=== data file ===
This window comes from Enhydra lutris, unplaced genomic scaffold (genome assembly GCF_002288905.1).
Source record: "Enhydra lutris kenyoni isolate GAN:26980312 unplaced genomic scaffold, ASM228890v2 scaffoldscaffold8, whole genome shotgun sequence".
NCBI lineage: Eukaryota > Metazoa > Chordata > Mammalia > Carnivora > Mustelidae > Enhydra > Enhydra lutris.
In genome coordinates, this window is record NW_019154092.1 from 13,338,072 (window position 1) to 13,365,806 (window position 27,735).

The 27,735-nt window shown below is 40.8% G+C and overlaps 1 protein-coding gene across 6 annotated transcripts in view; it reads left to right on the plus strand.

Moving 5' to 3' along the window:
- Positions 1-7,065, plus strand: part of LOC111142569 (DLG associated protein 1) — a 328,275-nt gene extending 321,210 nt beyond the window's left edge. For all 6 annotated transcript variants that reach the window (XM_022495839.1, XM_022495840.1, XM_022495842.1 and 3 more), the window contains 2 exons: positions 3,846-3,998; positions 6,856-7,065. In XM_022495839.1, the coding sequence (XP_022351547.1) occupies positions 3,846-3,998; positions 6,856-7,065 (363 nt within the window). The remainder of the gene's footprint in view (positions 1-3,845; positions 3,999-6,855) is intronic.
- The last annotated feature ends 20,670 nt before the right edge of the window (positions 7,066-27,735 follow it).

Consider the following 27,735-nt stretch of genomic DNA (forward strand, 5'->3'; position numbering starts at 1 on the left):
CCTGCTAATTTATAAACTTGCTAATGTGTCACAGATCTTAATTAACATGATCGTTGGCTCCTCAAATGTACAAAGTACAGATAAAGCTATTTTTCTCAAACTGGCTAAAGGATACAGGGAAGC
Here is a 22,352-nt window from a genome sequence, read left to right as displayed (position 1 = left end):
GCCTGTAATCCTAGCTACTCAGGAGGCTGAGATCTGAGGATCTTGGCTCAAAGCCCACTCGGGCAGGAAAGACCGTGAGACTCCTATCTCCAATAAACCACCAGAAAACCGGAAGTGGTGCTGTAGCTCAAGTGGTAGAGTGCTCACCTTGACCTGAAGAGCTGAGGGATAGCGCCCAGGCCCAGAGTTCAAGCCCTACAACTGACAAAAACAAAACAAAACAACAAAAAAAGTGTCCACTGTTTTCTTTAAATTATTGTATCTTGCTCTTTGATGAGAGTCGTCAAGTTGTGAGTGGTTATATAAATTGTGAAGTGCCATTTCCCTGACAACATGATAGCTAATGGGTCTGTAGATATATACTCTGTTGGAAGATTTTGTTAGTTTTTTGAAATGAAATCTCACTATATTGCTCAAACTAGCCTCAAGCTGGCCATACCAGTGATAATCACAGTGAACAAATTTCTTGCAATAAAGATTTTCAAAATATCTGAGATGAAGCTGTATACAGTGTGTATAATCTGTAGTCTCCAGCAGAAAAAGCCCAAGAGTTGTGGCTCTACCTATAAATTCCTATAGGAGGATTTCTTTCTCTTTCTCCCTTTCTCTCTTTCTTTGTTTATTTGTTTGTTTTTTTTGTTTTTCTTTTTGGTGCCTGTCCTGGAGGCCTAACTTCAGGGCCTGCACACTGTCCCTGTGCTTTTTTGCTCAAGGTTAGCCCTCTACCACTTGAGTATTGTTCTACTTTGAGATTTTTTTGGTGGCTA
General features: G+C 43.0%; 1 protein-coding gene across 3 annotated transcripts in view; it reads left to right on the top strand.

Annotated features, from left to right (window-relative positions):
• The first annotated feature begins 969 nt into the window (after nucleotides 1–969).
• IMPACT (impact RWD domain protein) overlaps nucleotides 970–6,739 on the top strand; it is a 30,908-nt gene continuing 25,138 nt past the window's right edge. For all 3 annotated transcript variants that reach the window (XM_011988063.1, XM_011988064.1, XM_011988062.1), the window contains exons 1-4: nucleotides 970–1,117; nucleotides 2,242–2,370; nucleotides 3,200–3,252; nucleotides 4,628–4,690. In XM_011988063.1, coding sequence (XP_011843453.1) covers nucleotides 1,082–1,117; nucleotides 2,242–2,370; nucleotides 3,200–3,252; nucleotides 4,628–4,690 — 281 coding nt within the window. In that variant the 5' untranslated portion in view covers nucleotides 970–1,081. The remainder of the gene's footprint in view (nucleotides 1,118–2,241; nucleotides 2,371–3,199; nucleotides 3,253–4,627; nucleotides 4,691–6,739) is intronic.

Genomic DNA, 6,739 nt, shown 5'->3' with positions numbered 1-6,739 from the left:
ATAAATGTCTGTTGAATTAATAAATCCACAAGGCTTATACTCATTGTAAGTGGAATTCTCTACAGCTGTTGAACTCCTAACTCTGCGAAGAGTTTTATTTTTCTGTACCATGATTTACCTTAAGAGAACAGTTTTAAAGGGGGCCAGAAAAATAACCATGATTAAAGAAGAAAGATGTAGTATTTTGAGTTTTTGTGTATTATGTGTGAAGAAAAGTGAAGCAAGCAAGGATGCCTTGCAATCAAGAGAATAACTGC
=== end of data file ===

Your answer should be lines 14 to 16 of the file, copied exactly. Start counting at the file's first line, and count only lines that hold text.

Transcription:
Annotated features, from left to right (window-relative positions):
• The first annotated feature begins 969 nt into the window (after nucleotides 1–969).
• IMPACT (impact RWD domain protein) overlaps nucleotides 970–6,739 on the top strand; it is a 30,908-nt gene continuing 25,138 nt past the window's right edge. For all 3 annotated transcript variants that reach the window (XM_011988063.1, XM_011988064.1, XM_011988062.1), the window contains exons 1-4: nucleotides 970–1,117; nucleotides 2,242–2,370; nucleotides 3,200–3,252; nucleotides 4,628–4,690. In XM_011988063.1, coding sequence (XP_011843453.1) covers nucleotides 1,082–1,117; nucleotides 2,242–2,370; nucleotides 3,200–3,252; nucleotides 4,628–4,690 — 281 coding nt within the window. In that variant the 5' untranslated portion in view covers nucleotides 970–1,081. The remainder of the gene's footprint in view (nucleotides 1,118–2,241; nucleotides 2,371–3,199; nucleotides 3,253–4,627; nucleotides 4,691–6,739) is intronic.